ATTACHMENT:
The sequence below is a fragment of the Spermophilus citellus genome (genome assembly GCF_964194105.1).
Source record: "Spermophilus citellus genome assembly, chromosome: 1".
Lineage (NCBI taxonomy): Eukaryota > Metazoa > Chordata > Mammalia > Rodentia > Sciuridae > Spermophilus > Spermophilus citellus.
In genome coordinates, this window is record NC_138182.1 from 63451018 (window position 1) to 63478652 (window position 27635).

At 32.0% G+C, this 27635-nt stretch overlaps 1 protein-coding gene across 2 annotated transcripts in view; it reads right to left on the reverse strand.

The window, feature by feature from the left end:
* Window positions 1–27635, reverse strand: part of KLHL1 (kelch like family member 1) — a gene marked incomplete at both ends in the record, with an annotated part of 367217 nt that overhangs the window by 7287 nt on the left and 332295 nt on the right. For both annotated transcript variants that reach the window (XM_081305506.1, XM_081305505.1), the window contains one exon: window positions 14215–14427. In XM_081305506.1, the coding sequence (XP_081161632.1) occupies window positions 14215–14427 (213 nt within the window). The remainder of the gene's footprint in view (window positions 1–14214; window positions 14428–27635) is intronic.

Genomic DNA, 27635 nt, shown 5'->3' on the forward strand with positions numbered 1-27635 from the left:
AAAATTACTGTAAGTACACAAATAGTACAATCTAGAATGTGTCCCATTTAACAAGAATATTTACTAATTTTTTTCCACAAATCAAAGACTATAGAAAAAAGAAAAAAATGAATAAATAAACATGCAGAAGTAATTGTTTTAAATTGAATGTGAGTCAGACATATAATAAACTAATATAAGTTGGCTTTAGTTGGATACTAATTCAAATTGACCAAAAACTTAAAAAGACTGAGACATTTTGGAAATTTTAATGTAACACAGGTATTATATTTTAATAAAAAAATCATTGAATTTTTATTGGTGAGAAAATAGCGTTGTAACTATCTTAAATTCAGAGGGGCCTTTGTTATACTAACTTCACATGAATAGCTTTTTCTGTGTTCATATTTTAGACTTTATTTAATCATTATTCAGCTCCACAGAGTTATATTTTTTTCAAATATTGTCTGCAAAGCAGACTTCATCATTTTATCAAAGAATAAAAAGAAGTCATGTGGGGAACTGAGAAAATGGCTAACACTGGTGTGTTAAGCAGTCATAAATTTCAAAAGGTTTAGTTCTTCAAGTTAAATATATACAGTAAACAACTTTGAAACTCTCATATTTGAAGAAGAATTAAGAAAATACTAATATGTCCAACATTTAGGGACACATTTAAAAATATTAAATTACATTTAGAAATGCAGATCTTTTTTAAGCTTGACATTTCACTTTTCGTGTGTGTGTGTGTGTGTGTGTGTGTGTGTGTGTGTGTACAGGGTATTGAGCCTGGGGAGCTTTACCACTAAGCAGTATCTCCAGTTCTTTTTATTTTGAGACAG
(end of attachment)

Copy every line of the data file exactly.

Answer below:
The sequence below is a fragment of the Spermophilus citellus genome (genome assembly GCF_964194105.1).
Source record: "Spermophilus citellus genome assembly, chromosome: 1".
Lineage (NCBI taxonomy): Eukaryota > Metazoa > Chordata > Mammalia > Rodentia > Sciuridae > Spermophilus > Spermophilus citellus.
In genome coordinates, this window is record NC_138182.1 from 63451018 (window position 1) to 63478652 (window position 27635).

At 32.0% G+C, this 27635-nt stretch overlaps 1 protein-coding gene across 2 annotated transcripts in view; it reads right to left on the reverse strand.

The window, feature by feature from the left end:
* Window positions 1–27635, reverse strand: part of KLHL1 (kelch like family member 1) — a gene marked incomplete at both ends in the record, with an annotated part of 367217 nt that overhangs the window by 7287 nt on the left and 332295 nt on the right. For both annotated transcript variants that reach the window (XM_081305506.1, XM_081305505.1), the window contains one exon: window positions 14215–14427. In XM_081305506.1, the coding sequence (XP_081161632.1) occupies window positions 14215–14427 (213 nt within the window). The remainder of the gene's footprint in view (window positions 1–14214; window positions 14428–27635) is intronic.

Genomic DNA, 27635 nt, shown 5'->3' on the forward strand with positions numbered 1-27635 from the left:
AAAATTACTGTAAGTACACAAATAGTACAATCTAGAATGTGTCCCATTTAACAAGAATATTTACTAATTTTTTTCCACAAATCAAAGACTATAGAAAAAAGAAAAAAATGAATAAATAAACATGCAGAAGTAATTGTTTTAAATTGAATGTGAGTCAGACATATAATAAACTAATATAAGTTGGCTTTAGTTGGATACTAATTCAAATTGACCAAAAACTTAAAAAGACTGAGACATTTTGGAAATTTTAATGTAACACAGGTATTATATTTTAATAAAAAAATCATTGAATTTTTATTGGTGAGAAAATAGCGTTGTAACTATCTTAAATTCAGAGGGGCCTTTGTTATACTAACTTCACATGAATAGCTTTTTCTGTGTTCATATTTTAGACTTTATTTAATCATTATTCAGCTCCACAGAGTTATATTTTTTTCAAATATTGTCTGCAAAGCAGACTTCATCATTTTATCAAAGAATAAAAAGAAGTCATGTGGGGAACTGAGAAAATGGCTAACACTGGTGTGTTAAGCAGTCATAAATTTCAAAAGGTTTAGTTCTTCAAGTTAAATATATACAGTAAACAACTTTGAAACTCTCATATTTGAAGAAGAATTAAGAAAATACTAATATGTCCAACATTTAGGGACACATTTAAAAATATTAAATTACATTTAGAAATGCAGATCTTTTTTAAGCTTGACATTTCACTTTTCGTGTGTGTGTGTGTGTGTGTGTGTGTGTGTGTGTGTGTACAGGGTATTGAGCCTGGGGAGCTTTACCACTAAGCAGTATCTCCAGTTCTTTTTATTTTGAGACAG